The Best Concerts To See in L.A. This Week: Oct. 15-18
Monday, October 15
South Bay punk-pop band Joyce Manor have gone from house parties to festival shows pretty damn quick, but what can you do? They have charisma, hooks, the decorum you need to keep going even when your fans get obsessive, and of course they've got the songs, too. Recent album Of All Things I Will Soon Grow Tired is the kind of smart, suburban punk you'd be proud to rep with a sticker on the back window of your used hatchback -- a little Descendents, a little less Smiths and a lot of heart and velocity. If you ever heard a little record by Lifetime called Jersey's Best Dancers, you'll get what this is instantly. If not, you'll wanna make sure to commit every lyric to instantly shoutable memory for the very next show. --Chris Ziegler
Tuesday, October 16
Befitting its title, "Anything Could Happen," the new single from Ellie Goulding's upcoming album, Halcyon, practically exudes hope and wonder, as layers of exuberant Kate Bush-style vocals dance over waves of shiny synthesizer and chirpy beats. And yet, underneath all that gloss, the British singer allows that the world is full of darkness and that wars lurk just beyond her lover's embrace. But it takes the relatively harsh declamations of guest rapper Tinie Tempah to contrast Goulding's airy cooing on "Hanging On," giving the song's poppy dreaminess some unexpected and much-needed emotional heft. While Goulding's radio-friendly tunes will likely never be as inventively aggressive as her boyfriend Skrillex's jumbled sonic architecture, she's at her most interesting when she strays from the middle of the road and takes unexpected detours on shadowy side roads. --Falling James
Wednesday, October 17
Low End Theory Six-Year Anniversary
How young we was, right? Back in '06, the Airliner was unexplored territory and people used to say stuff like, "No one cares about hip-hop on the Eastside!" Well, Low End Theory cared about hip-hop and then some. From the very start, it was the spot where every forward-thinking music freak could find something to love, whether dub or homegrown L.A. beatmusic or psych or prog or hip-hop or who knows what else. Basically, it was all about the bass, uniter of all humans since music began. Now, after six years, godfather Daddy Kev and his superteam of residents (Nobody, Gaslamp, Nocando and D-Styles) have made this little Eastside club an international institution -- incubator for such future legends as Flying Lotus and the scene of surprise sets by Thom Yorke and Erykah Badu. It's Low End's birthday, but we get the gift. --Chris Ziegler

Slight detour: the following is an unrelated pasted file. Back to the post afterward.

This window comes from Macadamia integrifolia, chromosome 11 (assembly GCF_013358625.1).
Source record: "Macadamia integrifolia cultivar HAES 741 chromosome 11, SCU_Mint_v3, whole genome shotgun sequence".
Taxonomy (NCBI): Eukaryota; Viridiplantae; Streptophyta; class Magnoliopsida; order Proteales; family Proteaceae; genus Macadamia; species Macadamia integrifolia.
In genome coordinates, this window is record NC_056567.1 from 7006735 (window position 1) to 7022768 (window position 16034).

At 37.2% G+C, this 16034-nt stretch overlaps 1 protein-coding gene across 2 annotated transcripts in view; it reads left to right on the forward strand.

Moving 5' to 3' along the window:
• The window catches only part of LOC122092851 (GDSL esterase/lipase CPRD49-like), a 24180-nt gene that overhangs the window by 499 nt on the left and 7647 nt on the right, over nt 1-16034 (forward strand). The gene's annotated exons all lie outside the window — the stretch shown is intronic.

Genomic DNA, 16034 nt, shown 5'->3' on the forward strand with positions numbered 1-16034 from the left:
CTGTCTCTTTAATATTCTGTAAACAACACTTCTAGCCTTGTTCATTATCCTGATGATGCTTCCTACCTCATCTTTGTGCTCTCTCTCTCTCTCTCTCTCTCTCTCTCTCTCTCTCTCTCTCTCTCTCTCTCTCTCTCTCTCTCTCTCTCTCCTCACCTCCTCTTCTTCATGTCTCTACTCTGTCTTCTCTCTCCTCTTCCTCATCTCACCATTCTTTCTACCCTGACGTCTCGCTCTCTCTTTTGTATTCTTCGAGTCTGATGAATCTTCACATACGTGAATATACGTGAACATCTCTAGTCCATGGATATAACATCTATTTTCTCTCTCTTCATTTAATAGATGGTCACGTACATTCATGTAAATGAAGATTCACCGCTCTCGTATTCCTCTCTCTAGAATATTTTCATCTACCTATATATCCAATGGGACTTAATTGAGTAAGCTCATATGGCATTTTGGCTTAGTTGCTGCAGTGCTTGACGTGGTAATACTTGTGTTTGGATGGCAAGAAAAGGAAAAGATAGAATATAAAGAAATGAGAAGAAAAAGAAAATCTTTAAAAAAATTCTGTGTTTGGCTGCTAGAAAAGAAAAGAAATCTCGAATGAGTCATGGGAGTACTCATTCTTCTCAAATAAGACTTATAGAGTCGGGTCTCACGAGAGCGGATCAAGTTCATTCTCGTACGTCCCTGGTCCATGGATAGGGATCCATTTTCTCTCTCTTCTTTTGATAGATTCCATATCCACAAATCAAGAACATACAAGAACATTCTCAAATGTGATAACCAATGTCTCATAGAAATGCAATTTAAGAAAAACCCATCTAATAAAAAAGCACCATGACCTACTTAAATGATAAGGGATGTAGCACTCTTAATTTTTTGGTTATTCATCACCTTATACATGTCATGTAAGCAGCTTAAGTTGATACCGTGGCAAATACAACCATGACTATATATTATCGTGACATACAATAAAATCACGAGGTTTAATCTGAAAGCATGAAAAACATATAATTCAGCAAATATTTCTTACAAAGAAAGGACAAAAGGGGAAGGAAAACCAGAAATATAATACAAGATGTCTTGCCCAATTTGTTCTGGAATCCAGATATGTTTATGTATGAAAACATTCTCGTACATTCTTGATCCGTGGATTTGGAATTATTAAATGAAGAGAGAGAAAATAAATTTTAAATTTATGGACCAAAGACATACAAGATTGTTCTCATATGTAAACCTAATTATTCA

Neil Young & Crazy Horse
At first glance, Neil Young's recent Americana album would appear to be his wackiest project yet -- a set of covers of such hoary folk songs as "Clementine," "This Land Is Your Land" and "Oh Susannah," all bludgeoned into rock & roll submission by his long-missing-in-action band Crazy Horse. And yet the experiment actually works, in large part because Young reconnects with his own primal folk roots by finding the eternal verities hidden within these seemingly hokey tunes, utilizing rare arrangements, inventing new melodies and rediscovering lesser-known verses of these overplayed anthems. After ditching Crazy Horse for much of the past decade as he pursued other interests (including a brief reunion of his '60s country-rock combo, Buffalo Springfield), Young appears intent on making up for lost time with yet another new album, Psychedelic Pill, where he and the band break free from the constraints of Americana with rambling opuses like "Driftin' Back," which clocks in at the jukebox-bursting length of 27 minutes. --Falling James
Thursday, October 18
We have proudly proclaimed many times that Neil Hamburger is the Funniest Man in America, and we have received death threats. That's because, while Mr. Hamburger is indeed side-splittingly hilarious, he's not funny. Sure, it's a drag to see this greasy loser slumping onstage tiredly pooping out his stale, sexist, hopeless tropes about this and that and whatever. And, unfortunately, he's got a million of 'em, which he throws at the crowd like his dirty socks, hoping at least one will stick. It's rarely funny. But then something interesting happens. Our howls of derision begin to lose their steamy self-righteousness and become gales of appreciative laughter as we, yes, we begin to identify with this sad sack of shit fighting a losing battle with his life, his highball, his mustache and his wiener. --John Payne
For details about these shows and more live music happening in the city this week, check out our Concert Calendar.
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